Needless to say, chemo is brutal on the mind and the body. The closest way I can describe it is the worst hangover, with the flu, with a stomach bug, on top of severe PMS, with horrible muscle spasms, joint pain, swelling and tightness everywhere, tremors, headaches that bring you to your knees, no body temperature control, emotional rollercoasters, and moments where you feel normal and tell everyone you are fine. There are no good days and bad days. There are moments, hours and flashes. It is a wild ride and each chemo response is different. But you know what, I am lucky. My tumors shrank the 3rd day into my first chemo treatment. I felt pins and needles and ants crawling around my breast. The next day, I had the sensation in my lymph and I knew what they confirmed with imaging. I was beating the hell out of those IDC cells and sending them straight to hell where cancer belongs. I prayed that it would continue and the lord answered my prayers. I heard the devil one night whisper in my ear that he would give me a good run and I should prepare myself. So, I laughed at him and I called on my spirits and angels to help me make it through whatever came my way. They rose to the occasion and I booked 3 days in my favorite little motel in Charleston and I laughed at that damn devil the whole time while eating she crab soup and having virgin bloody marys.

And my story continues and one day, perhaps in my memoires, I will tell whomever wants to listen all I have learned. I appreciate you reading this and taking the time to consider helping with whatever financial assistance you can. Before chemo, my monthly budget was almost half of what it is now. I cannot tell you the amount of financial pressure I am under. I need to supplement about $3000 a month compared to what I am bringing in. I am working as hard as I can, but I can't be front and center and top of mind with my business referral sources and it is taking its toll. I want to rent the additional room I have and I am ready to do that as of November 15th, if anyone can assist me with that, too. I have a long treatment road ahead of me, but I will wrap up on my chemo major effects by 11/22/18. Then I have about 3-4 surgeries and radiation. All to be in conjuntion with a year of Perjeta and Herceptin targeted therapy infusions every three weeks starting 11/22/18. I am saddled up for a long ride, but I will beat this thing. Question is how will I keep the lights on and not lose my house during the process. The financial stress I am feeling is overwhelming and I hate to ask for help. A small few have given big and so far, I am not behind on the mortgage as of October, but I don't have enough to pay the November bills. So that is why I am setting aside my pride to ask for your help. I am still trying to keep my diagnosis and treatment out of the public eye, so please ask me before sharing this link or if you want to and you know the person will not distribute indiscriminately in a way that could cost me more business, go ahead. I can work and I am working and nothing has fallen through the cracks during the hardest of the treatment plan, chemo. So you can trust me with your business and know that my team and I are on top of it!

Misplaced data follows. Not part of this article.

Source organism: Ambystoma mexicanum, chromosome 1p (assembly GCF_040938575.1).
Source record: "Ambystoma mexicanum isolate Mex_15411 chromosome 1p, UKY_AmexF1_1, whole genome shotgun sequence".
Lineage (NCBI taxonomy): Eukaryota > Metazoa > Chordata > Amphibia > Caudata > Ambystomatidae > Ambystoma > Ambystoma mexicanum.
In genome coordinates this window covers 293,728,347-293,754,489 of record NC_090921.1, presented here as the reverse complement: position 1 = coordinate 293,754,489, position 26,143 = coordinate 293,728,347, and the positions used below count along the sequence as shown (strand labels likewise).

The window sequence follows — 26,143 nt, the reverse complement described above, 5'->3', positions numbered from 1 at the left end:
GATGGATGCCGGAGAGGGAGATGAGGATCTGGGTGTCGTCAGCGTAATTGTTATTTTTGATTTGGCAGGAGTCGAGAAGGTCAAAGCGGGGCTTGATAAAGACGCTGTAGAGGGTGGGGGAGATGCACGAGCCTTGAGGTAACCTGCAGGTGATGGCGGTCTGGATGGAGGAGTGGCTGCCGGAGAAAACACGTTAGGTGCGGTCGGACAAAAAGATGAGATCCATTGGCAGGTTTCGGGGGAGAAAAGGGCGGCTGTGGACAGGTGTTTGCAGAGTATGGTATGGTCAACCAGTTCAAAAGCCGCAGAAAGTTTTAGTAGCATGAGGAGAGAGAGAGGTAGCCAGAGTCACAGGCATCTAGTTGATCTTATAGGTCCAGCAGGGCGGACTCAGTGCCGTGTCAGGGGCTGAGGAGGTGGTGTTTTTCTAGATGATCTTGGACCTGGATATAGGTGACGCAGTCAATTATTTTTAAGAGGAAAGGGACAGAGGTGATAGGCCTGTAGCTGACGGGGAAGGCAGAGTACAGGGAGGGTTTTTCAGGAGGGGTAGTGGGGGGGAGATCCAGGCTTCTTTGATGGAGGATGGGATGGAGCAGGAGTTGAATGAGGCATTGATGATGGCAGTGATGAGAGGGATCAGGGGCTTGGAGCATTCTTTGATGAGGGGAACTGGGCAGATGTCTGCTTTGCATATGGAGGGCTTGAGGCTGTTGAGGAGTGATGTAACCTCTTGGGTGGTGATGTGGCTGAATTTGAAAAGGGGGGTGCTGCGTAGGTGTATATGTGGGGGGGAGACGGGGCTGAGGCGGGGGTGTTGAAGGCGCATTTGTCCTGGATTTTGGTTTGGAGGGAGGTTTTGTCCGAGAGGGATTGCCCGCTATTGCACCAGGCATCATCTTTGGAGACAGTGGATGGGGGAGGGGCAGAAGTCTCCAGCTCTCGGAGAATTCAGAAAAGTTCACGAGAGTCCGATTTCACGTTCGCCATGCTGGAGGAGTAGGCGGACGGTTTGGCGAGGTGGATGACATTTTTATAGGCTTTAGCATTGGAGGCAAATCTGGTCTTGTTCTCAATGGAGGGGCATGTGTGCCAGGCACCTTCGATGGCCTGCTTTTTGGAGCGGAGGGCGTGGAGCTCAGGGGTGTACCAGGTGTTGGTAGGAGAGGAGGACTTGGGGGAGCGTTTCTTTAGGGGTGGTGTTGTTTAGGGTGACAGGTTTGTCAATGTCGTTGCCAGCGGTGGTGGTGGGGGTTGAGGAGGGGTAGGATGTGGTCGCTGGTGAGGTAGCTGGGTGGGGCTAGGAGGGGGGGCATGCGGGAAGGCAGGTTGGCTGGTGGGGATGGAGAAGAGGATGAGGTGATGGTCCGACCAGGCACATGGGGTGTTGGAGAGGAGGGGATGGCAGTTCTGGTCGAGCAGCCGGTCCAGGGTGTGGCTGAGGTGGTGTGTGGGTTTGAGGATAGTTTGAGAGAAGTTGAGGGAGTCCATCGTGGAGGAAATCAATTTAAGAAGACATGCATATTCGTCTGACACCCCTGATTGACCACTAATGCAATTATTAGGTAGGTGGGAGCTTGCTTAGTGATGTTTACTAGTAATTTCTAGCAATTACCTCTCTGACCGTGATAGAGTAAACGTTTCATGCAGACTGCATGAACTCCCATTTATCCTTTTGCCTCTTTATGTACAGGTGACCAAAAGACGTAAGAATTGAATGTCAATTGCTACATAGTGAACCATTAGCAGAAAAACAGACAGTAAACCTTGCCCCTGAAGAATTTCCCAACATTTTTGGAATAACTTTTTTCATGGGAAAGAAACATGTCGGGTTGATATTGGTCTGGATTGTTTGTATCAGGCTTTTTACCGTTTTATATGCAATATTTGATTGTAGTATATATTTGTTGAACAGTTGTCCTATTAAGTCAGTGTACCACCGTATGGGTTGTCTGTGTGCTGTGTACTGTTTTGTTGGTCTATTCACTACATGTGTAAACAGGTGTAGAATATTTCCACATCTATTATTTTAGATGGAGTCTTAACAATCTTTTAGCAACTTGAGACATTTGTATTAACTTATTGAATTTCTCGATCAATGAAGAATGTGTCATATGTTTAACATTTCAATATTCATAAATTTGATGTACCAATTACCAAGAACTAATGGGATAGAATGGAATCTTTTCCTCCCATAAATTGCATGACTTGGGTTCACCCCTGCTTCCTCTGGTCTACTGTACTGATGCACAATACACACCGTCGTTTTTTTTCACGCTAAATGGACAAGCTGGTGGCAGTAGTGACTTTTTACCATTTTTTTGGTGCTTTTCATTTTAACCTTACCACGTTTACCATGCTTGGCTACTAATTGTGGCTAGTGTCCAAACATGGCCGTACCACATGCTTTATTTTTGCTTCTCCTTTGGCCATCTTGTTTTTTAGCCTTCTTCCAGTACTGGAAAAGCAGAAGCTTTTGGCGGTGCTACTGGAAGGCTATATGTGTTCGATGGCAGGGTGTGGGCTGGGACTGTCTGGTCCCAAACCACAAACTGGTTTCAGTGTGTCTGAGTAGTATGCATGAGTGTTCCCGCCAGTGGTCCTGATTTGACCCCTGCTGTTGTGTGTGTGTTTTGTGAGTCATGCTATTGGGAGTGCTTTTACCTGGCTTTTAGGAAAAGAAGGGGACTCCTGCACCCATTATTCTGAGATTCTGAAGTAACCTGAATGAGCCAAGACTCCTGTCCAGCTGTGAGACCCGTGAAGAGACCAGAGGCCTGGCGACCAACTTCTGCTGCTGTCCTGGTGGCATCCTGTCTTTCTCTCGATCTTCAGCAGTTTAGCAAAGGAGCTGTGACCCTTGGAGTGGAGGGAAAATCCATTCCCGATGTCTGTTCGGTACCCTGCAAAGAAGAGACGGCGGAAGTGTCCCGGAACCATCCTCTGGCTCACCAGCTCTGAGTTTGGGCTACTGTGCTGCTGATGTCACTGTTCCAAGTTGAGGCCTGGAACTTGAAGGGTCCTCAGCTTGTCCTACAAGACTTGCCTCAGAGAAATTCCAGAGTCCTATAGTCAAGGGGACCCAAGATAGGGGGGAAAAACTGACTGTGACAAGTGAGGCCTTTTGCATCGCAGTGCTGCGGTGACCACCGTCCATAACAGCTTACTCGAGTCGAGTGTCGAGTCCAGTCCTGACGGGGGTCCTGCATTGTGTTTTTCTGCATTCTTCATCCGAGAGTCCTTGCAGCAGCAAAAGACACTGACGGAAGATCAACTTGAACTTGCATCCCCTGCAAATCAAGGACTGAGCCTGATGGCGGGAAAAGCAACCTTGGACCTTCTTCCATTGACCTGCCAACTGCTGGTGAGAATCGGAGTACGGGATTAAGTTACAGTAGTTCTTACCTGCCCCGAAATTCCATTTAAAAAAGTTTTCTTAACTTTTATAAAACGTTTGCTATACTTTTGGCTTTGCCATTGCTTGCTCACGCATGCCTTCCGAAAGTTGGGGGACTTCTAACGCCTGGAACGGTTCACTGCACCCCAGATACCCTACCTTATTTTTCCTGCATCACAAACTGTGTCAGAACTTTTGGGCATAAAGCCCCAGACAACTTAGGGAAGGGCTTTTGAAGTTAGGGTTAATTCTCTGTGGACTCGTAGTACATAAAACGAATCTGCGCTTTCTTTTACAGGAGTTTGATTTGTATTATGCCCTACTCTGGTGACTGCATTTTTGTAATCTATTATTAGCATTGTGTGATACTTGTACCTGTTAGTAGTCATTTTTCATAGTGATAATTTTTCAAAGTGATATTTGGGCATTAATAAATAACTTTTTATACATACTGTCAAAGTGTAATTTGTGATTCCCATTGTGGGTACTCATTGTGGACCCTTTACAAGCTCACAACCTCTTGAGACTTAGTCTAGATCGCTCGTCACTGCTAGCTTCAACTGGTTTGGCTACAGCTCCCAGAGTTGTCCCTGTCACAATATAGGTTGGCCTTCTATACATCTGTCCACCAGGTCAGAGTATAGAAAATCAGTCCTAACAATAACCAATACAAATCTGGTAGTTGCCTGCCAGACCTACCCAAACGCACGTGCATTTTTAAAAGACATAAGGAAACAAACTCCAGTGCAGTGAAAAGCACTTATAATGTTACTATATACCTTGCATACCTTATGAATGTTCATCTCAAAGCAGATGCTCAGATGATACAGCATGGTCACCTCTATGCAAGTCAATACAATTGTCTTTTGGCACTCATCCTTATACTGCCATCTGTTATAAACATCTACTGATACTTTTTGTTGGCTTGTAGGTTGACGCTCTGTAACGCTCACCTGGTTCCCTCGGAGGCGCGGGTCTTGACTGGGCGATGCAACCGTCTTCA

I appreciate any and all that you can do to help me as a single mom to provide for my son and myself and making through this journey. Shall you ever need anything from me, just ask. I am a generous person, but right now need to ask for others to be generous with me. Much love and respect to you all.
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    • $100 
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    • $100 
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Organizer and beneficiary

Tanya Clontz 
Asheville, NC
Christine Aiken